more than 100 parties and political organizations … Their political positions vary across a wide spectrum. These political groups include communist parties, armed guerrilla forces, social–democratic parties, extreme radical labor and social movements inspired by the theology of liberation of the Catholic Church, and anti-imperialist and nationalist organizations. For many years, the Revolutionary Armed Forces of Colombia (FARC as is known in Spanish) met with the other radical leftist parties. Since 2005, the FARC had been not been allowed to participate.

But who among us has heard of the São Paulo Forum? Should we be concerned?

Ever since FSP’s first meeting (1990), the approved Declaration expressed the participants’ “willingness to renew leftist and socialist thought…” Hardly any Americans are aware of the danger to our national security present … by the Forum of São Paulo. Obama certainly is not going to tell the nation as he most likely sympathizes with the Marxist[s] and socialist[s] who belong to this anti-American anti-western organization.

There is no convincing leftist Christians (an oxymoron) that liberation theology goes against the Gospels and the rest of the New Testament.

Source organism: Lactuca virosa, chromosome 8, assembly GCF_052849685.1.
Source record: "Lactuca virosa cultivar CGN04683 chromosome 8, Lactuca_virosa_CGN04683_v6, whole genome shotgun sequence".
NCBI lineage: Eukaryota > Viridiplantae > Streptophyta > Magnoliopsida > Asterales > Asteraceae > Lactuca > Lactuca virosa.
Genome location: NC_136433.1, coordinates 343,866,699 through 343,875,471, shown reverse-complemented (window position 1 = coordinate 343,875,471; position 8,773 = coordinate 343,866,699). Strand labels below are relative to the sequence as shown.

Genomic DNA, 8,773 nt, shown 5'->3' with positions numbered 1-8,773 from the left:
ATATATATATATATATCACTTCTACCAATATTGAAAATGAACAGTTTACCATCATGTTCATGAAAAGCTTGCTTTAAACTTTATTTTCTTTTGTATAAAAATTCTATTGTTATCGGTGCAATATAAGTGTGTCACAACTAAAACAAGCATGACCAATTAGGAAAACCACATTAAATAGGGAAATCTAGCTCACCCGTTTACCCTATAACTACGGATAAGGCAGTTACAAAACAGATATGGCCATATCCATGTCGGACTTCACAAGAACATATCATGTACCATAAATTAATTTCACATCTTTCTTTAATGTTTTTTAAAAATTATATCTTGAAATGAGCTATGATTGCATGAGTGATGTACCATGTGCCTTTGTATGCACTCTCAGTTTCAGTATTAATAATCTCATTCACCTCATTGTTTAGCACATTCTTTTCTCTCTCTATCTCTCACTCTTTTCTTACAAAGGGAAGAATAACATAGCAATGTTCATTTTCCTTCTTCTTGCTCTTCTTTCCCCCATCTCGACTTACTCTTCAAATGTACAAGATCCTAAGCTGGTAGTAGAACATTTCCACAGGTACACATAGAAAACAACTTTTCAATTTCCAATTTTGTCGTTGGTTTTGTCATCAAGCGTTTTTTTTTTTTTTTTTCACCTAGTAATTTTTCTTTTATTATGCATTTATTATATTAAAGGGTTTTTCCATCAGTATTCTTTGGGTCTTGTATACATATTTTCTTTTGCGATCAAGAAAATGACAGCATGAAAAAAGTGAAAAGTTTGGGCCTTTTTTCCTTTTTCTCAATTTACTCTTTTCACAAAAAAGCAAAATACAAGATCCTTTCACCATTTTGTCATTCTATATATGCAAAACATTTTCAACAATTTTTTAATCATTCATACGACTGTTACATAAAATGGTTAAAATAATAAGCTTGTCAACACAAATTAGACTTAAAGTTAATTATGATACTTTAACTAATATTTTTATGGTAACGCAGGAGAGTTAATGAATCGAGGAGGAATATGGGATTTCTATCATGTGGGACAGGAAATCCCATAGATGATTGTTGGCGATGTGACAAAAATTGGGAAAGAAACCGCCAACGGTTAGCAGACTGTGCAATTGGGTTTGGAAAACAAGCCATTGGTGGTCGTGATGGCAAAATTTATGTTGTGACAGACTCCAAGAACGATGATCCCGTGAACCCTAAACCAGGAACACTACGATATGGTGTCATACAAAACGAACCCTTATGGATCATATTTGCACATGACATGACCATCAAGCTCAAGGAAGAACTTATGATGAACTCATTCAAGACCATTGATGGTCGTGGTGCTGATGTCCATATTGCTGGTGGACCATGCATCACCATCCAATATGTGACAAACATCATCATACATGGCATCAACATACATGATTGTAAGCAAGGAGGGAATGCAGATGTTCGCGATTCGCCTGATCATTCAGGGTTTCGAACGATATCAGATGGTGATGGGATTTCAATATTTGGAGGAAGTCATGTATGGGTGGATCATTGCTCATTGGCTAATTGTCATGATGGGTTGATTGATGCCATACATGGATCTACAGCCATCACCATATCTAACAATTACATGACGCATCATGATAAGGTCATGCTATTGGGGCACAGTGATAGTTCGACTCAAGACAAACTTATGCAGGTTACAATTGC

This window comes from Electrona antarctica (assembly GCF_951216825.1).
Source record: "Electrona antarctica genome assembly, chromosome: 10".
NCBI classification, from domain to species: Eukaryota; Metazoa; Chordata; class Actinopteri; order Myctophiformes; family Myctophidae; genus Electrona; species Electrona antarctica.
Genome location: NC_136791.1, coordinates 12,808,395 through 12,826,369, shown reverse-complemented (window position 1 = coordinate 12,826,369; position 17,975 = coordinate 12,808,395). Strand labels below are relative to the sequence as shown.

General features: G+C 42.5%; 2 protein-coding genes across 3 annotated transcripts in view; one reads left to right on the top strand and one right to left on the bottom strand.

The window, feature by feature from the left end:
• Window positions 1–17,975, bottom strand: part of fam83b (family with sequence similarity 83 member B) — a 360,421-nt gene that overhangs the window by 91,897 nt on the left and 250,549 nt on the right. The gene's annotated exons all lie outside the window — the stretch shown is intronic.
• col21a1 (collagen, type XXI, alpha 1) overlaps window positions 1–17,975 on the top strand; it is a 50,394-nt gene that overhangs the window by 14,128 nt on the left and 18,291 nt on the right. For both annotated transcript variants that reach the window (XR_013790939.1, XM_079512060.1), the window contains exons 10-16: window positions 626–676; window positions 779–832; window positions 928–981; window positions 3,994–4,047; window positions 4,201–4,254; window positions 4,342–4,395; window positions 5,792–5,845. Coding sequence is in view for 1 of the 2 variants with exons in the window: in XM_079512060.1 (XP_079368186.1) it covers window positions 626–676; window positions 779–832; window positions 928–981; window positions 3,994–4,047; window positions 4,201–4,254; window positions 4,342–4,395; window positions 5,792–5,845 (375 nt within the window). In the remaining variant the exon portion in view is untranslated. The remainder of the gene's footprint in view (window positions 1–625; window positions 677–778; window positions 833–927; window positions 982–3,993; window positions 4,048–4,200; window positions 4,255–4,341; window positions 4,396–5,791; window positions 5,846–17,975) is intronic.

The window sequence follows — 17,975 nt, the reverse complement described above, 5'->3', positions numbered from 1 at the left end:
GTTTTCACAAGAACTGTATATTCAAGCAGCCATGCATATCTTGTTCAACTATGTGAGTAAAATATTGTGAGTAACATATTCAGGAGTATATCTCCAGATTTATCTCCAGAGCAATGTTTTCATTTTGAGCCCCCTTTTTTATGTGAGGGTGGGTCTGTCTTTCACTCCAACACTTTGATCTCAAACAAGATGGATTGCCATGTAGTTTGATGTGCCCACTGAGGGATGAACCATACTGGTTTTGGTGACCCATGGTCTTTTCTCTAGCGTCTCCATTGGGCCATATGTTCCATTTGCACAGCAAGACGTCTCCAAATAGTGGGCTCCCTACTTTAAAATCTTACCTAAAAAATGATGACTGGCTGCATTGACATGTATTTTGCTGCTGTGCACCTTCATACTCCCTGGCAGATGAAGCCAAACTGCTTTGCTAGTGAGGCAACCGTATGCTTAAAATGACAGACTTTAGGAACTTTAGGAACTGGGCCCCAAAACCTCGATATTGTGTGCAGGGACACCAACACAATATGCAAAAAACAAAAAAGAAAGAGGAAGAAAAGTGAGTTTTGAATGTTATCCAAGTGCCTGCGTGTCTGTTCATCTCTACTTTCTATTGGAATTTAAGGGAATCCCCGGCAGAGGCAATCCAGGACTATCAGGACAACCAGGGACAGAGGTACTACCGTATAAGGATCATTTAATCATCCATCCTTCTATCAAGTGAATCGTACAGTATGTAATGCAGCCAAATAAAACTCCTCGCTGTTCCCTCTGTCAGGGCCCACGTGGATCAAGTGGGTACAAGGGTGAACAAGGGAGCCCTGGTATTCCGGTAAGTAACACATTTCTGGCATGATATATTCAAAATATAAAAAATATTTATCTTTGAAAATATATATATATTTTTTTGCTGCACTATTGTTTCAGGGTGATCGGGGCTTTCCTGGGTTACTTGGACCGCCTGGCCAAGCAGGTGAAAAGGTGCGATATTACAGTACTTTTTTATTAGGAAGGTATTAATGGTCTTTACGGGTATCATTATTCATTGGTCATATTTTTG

In Jesus’s time, there were Zealots — a fringe Jewish group — willing to take up arms against Rome. In fact, Barabbas was thought to be a Zealot. Who did the crowd cry out in favour of on Good Friday? The mob thought that the Zealots could deliver Israel from oppression. That is not what Jesus came for. He came to deliver us from the oppression of sin and bring us to life everlasting.

Like the Zealots, the liberation theology supporters have forgotten that essential message of truth and light. Let’s make sure we don’t fall into their trap.

Tomorrow: the origin of liberation theology

j0313874Something is very wrong with the Catholic Church.